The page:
A Diagnosis of Pre-Diabetes

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June 25, 2012 by Mary Ann Tuohy, R.N., M.S.N., C.D.E.

A diagnosis of pre-diabetes is a bad thing and a good thing. It is bad because it announces that unless changes occur, you are headed toward full-fledged diabetes. The good aspect of knowing about this “in-between stage” is that the process can be halted and maybe even reversed. Having pre-diabetes is like being atop a slippery slope and there are definite proven measures to improve the odds in one’s favor – to enhance general health and well-being and prevent (or at least postpone for years) having diabetes.
When blood glucose levels are abnormally high, as evidenced by several readings or an A1c test, but not quite the level of being diagnostic of diabetes, a person is in a “grace period.” At this point, lifestyle behavioral changes can significantly impact outcomes. Physicians typically tell patients to “Lose weight, exercise more, and handle stress better.” This is sound advice but often leaves a patient with the question of “How can I?” Habits are difficult to change. Barriers block good intentions from becoming a reality.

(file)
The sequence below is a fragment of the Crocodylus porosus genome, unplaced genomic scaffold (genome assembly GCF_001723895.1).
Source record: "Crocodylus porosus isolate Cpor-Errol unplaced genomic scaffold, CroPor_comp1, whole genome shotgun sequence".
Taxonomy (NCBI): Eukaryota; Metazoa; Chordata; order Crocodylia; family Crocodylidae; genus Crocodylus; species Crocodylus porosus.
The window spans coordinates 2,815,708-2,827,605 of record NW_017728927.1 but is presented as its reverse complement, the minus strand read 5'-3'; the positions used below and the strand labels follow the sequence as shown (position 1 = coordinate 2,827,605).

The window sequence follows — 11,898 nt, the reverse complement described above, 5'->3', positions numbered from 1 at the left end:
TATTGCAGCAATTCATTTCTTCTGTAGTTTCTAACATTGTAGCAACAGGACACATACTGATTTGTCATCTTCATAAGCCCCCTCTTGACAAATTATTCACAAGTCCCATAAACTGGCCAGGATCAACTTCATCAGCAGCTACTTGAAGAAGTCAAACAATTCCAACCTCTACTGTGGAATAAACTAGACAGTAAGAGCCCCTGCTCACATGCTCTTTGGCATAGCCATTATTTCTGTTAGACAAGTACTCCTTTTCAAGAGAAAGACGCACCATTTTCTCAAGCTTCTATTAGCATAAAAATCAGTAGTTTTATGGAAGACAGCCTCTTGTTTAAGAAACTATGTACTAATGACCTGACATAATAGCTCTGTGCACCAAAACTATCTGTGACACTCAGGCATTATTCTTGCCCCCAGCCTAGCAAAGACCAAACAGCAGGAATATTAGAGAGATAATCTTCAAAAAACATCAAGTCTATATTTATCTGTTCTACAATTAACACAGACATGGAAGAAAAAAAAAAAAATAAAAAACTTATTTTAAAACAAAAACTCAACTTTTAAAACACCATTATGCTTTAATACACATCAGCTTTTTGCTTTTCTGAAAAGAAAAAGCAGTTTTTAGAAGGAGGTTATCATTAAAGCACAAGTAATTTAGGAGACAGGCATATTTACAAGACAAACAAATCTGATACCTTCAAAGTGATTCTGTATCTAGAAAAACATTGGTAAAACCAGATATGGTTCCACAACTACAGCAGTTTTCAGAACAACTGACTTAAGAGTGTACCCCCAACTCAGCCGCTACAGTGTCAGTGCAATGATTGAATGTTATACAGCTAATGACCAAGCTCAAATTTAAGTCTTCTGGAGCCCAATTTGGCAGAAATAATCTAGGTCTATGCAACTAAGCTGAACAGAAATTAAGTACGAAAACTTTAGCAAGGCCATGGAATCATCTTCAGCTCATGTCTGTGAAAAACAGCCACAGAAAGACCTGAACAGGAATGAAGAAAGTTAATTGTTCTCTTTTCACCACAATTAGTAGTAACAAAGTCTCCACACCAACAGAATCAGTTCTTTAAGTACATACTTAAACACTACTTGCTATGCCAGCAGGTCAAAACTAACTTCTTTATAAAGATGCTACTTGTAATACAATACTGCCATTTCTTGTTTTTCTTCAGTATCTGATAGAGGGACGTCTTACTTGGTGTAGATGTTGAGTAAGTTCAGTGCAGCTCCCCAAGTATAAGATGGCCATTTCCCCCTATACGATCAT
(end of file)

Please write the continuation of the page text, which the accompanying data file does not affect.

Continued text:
Springhill Medical Centers Diabetes Education Center has a program to address the issues confronted by pre-diabetics. In one session, participants learn what has gone awry with their metabolism, and how to set personal goals and formulate an individual plan for their changes. Certified diabetes educators who are nurses or dietitians guide and lead offering methods of accountability.
To learn more about Springhill Medical Center’s Diabetes Education Program, click here.

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